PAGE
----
Sanitizing User-Supplied Data in CGI Scripts
Last revised: July 15, 2003
Fixed cgi_metacharacters link
A complete revision history is at the end of this file.
The CERT Coordination Center has received reports and seen mailing list discussions of a problem with some CGI scripts, which allow an attacker to execute arbitrary commands on a WWW server under the effective user-id of the server process. The problem lies in how the scripts are written, NOT in the scripting languages themselves.
The CERT/CC team urges you to check all CGI scripts that are available via the World Wide Web services at your site and ensure that they sanitize user-supplied data. We have written a tech tip on how to do this (see Section III).
We will update the tech tip (rather than this advisory) if we receive additional information.
I. DescriptionSome CGI scripts have a problem that allows an attacker to execute arbitrary commands on a WWW server under the effective user-id of the server process. The cause of the problem is not the CGI scripting language (such as Perl and C). Rather, the problem lies in how an individual writes his or her script. In many cases, the author of the script has not sufficiently sanitized user-supplied input.
II. ImpactIf user-supplied data is not sufficiently sanitized, local and remote users may be able to execute arbitrary commands on the HTTP server with the privileges of the httpd daemon. They may then be able to compromise the HTTP server and under certain configurations gain privileged access.
III. SolutionWe strongly encourage you to review all CGI scripts that are available via WWW services at your site. You should ensure that these scripts sufficiently sanitize user-supplied data.
We recommend carrying out this review on a regular basis and whenever new scripts are made available.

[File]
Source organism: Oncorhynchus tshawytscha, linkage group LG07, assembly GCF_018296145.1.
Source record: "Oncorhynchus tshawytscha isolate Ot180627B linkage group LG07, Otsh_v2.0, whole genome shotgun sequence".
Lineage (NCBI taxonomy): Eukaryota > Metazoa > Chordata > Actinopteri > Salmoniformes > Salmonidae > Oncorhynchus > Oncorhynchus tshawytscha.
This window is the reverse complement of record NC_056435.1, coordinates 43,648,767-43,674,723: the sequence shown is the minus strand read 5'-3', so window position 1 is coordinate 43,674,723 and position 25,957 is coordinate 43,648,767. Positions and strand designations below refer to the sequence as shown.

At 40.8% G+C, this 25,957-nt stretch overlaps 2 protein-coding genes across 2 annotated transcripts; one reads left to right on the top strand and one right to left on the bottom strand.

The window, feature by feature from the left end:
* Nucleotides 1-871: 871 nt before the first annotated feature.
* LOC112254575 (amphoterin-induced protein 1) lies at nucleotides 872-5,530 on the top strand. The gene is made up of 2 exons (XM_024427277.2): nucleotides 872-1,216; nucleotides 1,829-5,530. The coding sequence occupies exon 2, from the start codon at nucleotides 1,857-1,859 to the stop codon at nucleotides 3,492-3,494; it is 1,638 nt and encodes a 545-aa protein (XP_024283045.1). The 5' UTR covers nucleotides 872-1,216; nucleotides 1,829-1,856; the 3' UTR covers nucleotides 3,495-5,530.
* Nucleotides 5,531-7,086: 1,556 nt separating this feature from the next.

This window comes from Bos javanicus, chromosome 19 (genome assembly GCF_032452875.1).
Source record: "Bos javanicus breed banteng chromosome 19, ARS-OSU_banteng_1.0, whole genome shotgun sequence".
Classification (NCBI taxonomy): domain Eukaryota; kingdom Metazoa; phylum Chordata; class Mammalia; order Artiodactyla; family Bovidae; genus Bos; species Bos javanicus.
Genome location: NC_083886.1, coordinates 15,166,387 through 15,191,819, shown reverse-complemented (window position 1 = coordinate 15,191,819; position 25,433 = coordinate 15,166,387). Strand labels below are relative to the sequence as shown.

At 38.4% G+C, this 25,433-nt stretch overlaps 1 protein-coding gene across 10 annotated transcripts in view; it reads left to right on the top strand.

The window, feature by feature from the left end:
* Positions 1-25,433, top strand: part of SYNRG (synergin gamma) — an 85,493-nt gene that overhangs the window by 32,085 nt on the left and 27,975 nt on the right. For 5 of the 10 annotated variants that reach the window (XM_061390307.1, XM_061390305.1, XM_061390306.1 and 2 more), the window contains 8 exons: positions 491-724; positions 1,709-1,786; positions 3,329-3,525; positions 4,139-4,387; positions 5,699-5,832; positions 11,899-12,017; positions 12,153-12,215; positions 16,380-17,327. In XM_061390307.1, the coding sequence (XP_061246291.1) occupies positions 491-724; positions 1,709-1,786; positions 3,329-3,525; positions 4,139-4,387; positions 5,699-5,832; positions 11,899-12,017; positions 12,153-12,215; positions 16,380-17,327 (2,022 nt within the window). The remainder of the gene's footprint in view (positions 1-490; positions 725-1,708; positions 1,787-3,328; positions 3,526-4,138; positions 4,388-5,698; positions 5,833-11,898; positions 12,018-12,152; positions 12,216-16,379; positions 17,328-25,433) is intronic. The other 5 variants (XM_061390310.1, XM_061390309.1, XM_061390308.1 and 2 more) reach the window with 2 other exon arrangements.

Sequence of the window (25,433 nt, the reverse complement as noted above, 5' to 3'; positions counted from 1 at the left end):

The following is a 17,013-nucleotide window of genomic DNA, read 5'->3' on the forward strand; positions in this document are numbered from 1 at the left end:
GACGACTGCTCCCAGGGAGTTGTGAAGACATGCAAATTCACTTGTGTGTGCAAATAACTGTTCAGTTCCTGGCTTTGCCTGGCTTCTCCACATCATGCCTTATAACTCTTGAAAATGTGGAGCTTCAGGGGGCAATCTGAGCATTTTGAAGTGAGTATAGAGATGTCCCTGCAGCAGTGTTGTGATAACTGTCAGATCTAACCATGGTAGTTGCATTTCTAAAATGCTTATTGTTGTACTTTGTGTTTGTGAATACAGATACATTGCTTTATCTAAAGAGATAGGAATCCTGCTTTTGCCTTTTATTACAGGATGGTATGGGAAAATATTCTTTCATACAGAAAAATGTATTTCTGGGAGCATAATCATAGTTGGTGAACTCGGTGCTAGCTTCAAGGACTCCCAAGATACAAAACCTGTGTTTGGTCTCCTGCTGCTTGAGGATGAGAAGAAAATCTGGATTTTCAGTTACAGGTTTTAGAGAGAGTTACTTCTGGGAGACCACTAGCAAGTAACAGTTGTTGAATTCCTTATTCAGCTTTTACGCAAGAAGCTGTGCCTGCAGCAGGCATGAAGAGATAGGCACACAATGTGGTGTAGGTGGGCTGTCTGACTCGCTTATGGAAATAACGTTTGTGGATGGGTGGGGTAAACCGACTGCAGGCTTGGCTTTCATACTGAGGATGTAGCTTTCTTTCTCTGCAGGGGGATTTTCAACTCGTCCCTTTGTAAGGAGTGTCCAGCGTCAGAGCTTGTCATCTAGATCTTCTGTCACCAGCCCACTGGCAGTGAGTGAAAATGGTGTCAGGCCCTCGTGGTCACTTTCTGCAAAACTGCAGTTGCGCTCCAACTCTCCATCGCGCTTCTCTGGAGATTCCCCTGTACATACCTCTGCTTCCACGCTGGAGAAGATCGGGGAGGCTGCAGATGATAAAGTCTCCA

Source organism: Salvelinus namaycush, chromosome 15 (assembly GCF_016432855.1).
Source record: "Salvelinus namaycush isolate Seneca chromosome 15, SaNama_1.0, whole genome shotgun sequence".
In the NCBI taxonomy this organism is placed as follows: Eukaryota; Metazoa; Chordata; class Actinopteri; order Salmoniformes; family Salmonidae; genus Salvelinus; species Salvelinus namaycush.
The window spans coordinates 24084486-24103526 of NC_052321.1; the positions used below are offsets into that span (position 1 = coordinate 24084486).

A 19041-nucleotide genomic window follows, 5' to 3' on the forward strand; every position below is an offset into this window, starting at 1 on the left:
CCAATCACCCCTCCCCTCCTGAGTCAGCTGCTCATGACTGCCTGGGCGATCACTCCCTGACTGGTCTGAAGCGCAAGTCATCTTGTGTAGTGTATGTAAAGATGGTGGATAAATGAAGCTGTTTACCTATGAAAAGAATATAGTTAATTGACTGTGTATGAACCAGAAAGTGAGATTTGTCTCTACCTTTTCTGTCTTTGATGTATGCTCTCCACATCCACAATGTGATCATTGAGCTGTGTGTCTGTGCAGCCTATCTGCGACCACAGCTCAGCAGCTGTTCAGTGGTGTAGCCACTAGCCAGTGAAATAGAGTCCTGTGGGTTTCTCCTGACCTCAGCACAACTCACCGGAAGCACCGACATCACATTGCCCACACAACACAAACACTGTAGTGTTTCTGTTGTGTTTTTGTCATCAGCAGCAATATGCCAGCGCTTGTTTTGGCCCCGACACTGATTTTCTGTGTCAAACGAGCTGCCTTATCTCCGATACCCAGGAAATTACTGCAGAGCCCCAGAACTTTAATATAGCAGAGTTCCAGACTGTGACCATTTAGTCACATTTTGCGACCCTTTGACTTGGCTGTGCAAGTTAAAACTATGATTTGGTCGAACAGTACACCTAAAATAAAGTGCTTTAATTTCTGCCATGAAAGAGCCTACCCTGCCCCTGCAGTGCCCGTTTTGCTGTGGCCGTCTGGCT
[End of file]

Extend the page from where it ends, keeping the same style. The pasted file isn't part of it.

For advice about what to look for and how to address the problem, see our tech tip on meta-characters in CGI scripts, available from
Note that because this problem is of a general nature, the tech tip demonstrates only the concept of the problem and its solution. The programmer and/or system administrator must ensure that any solution implemented is robust and does not break intended functionality.
If you believe that a script does not sufficiently sanitize user-supplied data then we encourage you to disable the script and consult the script author for a patch.
If the script author is unable to supply a patched version, sites with sufficient expertise may wish to patch the script themselves, adapting the material in our tech tip to meet whatever specification is required (such as the appropriate RFC).
(NOTE: We cannot offer any further assistance on source code patching than that given in the tech tip mentioned above.)
The CERT Coordination Center thanks Wietse Venema for some of the material used in the cgi_metacharacters tech tip.
We thank Mark Mills, Andrew McNaughton and Greg Bacon for their communication with us about the content of the tech tip.
Copyright 1997, 1998 Carnegie Mellon University.
Jul. 15, 2003 Fixed cgi_metacharacters link Feb. 13, 1998 Updated tech tip, and removed Appendix A Nov. 13, 1997 Minor editorial change Nov. 12, 1997 Updated the Appendix to fix coding error